While still in its infancy, ULM has already provided a new in-vivo approach to the study of tissue pathology, providing quantitative information on the density, tortuosity, and small modulations of flow patterns within the microvasculature at depth. The first clinical applications of this technology, using conventional focused beam acquisition, have been conducted on breast cancer , lower limb assessment  and liver imaging . While there are still limitations to this approach, including slow scan times, SNR, the use of plane-wave scanners not typical in clinics, large amounts of data storage and processing, and motion artefacts, significant advancements in all of these areas are currently ongoing.
4.5 Microbubble-Therapy Monitoring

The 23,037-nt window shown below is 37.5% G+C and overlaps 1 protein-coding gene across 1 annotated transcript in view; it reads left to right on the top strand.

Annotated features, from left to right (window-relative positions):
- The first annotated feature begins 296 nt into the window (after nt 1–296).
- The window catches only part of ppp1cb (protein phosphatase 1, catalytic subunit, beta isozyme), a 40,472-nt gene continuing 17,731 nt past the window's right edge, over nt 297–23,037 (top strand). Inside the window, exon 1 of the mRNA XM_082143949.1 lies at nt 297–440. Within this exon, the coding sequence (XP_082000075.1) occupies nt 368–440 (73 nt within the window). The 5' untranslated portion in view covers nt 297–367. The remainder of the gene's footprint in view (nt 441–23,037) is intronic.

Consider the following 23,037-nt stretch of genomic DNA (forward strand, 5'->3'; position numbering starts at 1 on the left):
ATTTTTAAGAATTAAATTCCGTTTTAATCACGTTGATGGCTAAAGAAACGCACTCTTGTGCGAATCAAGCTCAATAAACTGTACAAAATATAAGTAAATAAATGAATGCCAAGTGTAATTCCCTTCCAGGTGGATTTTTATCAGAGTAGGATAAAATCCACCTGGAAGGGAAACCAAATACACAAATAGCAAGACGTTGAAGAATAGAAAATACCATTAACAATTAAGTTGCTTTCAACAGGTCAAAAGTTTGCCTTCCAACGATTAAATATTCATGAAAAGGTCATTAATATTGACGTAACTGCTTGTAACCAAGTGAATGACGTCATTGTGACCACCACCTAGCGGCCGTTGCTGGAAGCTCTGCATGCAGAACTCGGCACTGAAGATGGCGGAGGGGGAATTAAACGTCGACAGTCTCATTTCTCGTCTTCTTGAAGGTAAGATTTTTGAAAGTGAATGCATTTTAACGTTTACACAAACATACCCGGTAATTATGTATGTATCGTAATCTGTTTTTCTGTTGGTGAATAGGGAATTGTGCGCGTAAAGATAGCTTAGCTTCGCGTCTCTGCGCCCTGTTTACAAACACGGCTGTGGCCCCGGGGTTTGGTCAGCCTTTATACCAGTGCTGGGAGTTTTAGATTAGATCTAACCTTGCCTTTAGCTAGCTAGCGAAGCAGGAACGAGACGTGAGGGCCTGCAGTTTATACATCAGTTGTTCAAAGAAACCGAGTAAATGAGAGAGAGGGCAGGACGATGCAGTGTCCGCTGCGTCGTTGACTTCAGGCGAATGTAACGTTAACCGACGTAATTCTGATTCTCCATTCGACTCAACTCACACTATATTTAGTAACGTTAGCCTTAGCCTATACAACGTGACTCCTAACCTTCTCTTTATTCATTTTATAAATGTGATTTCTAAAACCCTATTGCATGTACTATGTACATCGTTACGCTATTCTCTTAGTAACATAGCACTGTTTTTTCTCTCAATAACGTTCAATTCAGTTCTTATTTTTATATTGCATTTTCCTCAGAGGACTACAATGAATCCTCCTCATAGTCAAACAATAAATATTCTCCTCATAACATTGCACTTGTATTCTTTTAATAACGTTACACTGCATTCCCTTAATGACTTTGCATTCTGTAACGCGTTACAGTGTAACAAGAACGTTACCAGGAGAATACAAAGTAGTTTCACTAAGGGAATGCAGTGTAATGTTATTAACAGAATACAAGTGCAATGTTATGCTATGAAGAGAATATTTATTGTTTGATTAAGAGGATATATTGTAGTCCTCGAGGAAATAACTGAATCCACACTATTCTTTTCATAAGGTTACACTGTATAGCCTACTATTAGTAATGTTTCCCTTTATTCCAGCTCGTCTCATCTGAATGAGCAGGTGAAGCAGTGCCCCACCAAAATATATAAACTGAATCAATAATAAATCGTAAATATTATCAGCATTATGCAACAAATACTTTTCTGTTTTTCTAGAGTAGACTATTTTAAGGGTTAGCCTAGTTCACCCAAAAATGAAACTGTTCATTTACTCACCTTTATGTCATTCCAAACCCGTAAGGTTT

It has long been recognized that ultrasound interactions with biological tissue induce bio-effects of both thermal and mechanical origin . On clinical diagnostic scanners, exposure levels are limited in order to avoid these effects . From a therapeutic standpoint, ultrasound-mediated bioeffects have been investigated as a desired endpoint: with effects ranging from tissue ablation , microvascular permeability , immunomodulation , and vascular occlusion . Recent works have highlighted that microbubble contrast agents, under specific acoustic conditions, can generate a wide spectrum of bioeffects [164–166] that contribute towards the treatment of many diseases. Due to their intravascular nature, a primary avenue of research in microbubble-mediated bioeffects is based on the spatially targeted and temporary enhancement of microvascular permeability, employed to promote local drug delivery to regions of disease. One such promising application is the local and transient opening of the blood-brain-barrier [167, 168] and blood-spinal cord barrier [169, 170] for targeted therapeutics into the central nervous system. This technology has recently entered clinical trials in patients with brain tumors [171–173], Alzheimer’s disease  and amyotrophic lateral sclerosis (ALS) .